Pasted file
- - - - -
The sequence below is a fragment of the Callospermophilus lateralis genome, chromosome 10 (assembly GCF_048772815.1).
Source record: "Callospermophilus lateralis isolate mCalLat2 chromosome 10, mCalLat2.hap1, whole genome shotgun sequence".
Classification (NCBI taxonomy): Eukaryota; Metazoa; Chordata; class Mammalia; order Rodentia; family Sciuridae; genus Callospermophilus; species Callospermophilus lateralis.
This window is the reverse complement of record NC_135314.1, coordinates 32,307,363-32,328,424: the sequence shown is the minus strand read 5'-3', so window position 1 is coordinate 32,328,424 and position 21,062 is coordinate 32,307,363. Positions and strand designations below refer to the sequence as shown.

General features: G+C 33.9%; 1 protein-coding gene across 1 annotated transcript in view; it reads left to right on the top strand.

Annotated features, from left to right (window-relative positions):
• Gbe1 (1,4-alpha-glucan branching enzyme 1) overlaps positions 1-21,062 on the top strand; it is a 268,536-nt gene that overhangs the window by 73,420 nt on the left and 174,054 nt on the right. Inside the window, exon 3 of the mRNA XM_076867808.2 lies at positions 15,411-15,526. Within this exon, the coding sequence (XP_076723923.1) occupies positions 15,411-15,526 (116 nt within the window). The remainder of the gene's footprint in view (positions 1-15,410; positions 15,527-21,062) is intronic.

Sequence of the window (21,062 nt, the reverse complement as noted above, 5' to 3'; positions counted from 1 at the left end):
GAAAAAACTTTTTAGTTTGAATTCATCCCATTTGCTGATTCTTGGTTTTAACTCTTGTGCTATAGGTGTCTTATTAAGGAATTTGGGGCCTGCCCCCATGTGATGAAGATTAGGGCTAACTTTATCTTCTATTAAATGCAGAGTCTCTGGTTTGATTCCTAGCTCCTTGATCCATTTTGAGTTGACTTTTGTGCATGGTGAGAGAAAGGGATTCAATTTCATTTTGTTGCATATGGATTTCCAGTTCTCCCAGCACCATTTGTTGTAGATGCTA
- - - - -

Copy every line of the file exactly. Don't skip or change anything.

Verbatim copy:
The sequence below is a fragment of the Callospermophilus lateralis genome, chromosome 10 (assembly GCF_048772815.1).
Source record: "Callospermophilus lateralis isolate mCalLat2 chromosome 10, mCalLat2.hap1, whole genome shotgun sequence".
Classification (NCBI taxonomy): Eukaryota; Metazoa; Chordata; class Mammalia; order Rodentia; family Sciuridae; genus Callospermophilus; species Callospermophilus lateralis.
This window is the reverse complement of record NC_135314.1, coordinates 32,307,363-32,328,424: the sequence shown is the minus strand read 5'-3', so window position 1 is coordinate 32,328,424 and position 21,062 is coordinate 32,307,363. Positions and strand designations below refer to the sequence as shown.

General features: G+C 33.9%; 1 protein-coding gene across 1 annotated transcript in view; it reads left to right on the top strand.

Annotated features, from left to right (window-relative positions):
• Gbe1 (1,4-alpha-glucan branching enzyme 1) overlaps positions 1-21,062 on the top strand; it is a 268,536-nt gene that overhangs the window by 73,420 nt on the left and 174,054 nt on the right. Inside the window, exon 3 of the mRNA XM_076867808.2 lies at positions 15,411-15,526. Within this exon, the coding sequence (XP_076723923.1) occupies positions 15,411-15,526 (116 nt within the window). The remainder of the gene's footprint in view (positions 1-15,410; positions 15,527-21,062) is intronic.

Sequence of the window (21,062 nt, the reverse complement as noted above, 5' to 3'; positions counted from 1 at the left end):
GAAAAAACTTTTTAGTTTGAATTCATCCCATTTGCTGATTCTTGGTTTTAACTCTTGTGCTATAGGTGTCTTATTAAGGAATTTGGGGCCTGCCCCCATGTGATGAAGATTAGGGCTAACTTTATCTTCTATTAAATGCAGAGTCTCTGGTTTGATTCCTAGCTCCTTGATCCATTTTGAGTTGACTTTTGTGCATGGTGAGAGAAAGGGATTCAATTTCATTTTGTTGCATATGGATTTCCAGTTCTCCCAGCACCATTTGTTGTAGATGCTA